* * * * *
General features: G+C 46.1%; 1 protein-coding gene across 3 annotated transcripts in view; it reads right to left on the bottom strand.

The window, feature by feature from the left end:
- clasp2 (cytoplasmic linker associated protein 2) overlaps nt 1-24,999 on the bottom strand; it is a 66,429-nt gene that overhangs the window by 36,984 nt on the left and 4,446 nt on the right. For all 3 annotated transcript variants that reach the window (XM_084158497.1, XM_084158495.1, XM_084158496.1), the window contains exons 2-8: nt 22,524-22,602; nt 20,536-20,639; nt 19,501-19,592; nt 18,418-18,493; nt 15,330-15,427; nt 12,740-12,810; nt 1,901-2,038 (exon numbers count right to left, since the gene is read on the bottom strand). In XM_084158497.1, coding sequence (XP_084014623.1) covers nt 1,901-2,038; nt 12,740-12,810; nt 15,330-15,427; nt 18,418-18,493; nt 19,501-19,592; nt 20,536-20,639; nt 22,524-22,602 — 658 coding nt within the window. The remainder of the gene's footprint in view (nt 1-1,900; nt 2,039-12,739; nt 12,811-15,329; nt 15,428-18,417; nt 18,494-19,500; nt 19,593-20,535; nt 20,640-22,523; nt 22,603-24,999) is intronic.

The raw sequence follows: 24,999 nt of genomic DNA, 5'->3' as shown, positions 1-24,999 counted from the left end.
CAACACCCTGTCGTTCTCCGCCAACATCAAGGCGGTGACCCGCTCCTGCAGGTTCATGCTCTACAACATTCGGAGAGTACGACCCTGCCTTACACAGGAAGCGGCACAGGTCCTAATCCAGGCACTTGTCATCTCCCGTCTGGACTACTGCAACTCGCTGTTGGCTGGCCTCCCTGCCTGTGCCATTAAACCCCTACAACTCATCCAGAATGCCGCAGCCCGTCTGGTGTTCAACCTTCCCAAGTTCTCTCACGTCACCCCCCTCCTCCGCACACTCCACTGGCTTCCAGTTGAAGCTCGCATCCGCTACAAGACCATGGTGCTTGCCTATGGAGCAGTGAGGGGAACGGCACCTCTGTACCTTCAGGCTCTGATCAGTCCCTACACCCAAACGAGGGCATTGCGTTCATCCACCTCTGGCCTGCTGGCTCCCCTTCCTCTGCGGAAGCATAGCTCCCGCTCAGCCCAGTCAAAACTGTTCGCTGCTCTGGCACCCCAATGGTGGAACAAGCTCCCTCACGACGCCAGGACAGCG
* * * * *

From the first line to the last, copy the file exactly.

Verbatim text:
General features: G+C 46.1%; 1 protein-coding gene across 3 annotated transcripts in view; it reads right to left on the bottom strand.

The window, feature by feature from the left end:
- clasp2 (cytoplasmic linker associated protein 2) overlaps nt 1-24,999 on the bottom strand; it is a 66,429-nt gene that overhangs the window by 36,984 nt on the left and 4,446 nt on the right. For all 3 annotated transcript variants that reach the window (XM_084158497.1, XM_084158495.1, XM_084158496.1), the window contains exons 2-8: nt 22,524-22,602; nt 20,536-20,639; nt 19,501-19,592; nt 18,418-18,493; nt 15,330-15,427; nt 12,740-12,810; nt 1,901-2,038 (exon numbers count right to left, since the gene is read on the bottom strand). In XM_084158497.1, coding sequence (XP_084014623.1) covers nt 1,901-2,038; nt 12,740-12,810; nt 15,330-15,427; nt 18,418-18,493; nt 19,501-19,592; nt 20,536-20,639; nt 22,524-22,602 — 658 coding nt within the window. The remainder of the gene's footprint in view (nt 1-1,900; nt 2,039-12,739; nt 12,811-15,329; nt 15,428-18,417; nt 18,494-19,500; nt 19,593-20,535; nt 20,640-22,523; nt 22,603-24,999) is intronic.

The raw sequence follows: 24,999 nt of genomic DNA, 5'->3' as shown, positions 1-24,999 counted from the left end.
CAACACCCTGTCGTTCTCCGCCAACATCAAGGCGGTGACCCGCTCCTGCAGGTTCATGCTCTACAACATTCGGAGAGTACGACCCTGCCTTACACAGGAAGCGGCACAGGTCCTAATCCAGGCACTTGTCATCTCCCGTCTGGACTACTGCAACTCGCTGTTGGCTGGCCTCCCTGCCTGTGCCATTAAACCCCTACAACTCATCCAGAATGCCGCAGCCCGTCTGGTGTTCAACCTTCCCAAGTTCTCTCACGTCACCCCCCTCCTCCGCACACTCCACTGGCTTCCAGTTGAAGCTCGCATCCGCTACAAGACCATGGTGCTTGCCTATGGAGCAGTGAGGGGAACGGCACCTCTGTACCTTCAGGCTCTGATCAGTCCCTACACCCAAACGAGGGCATTGCGTTCATCCACCTCTGGCCTGCTGGCTCCCCTTCCTCTGCGGAAGCATAGCTCCCGCTCAGCCCAGTCAAAACTGTTCGCTGCTCTGGCACCCCAATGGTGGAACAAGCTCCCTCACGACGCCAGGACAGCG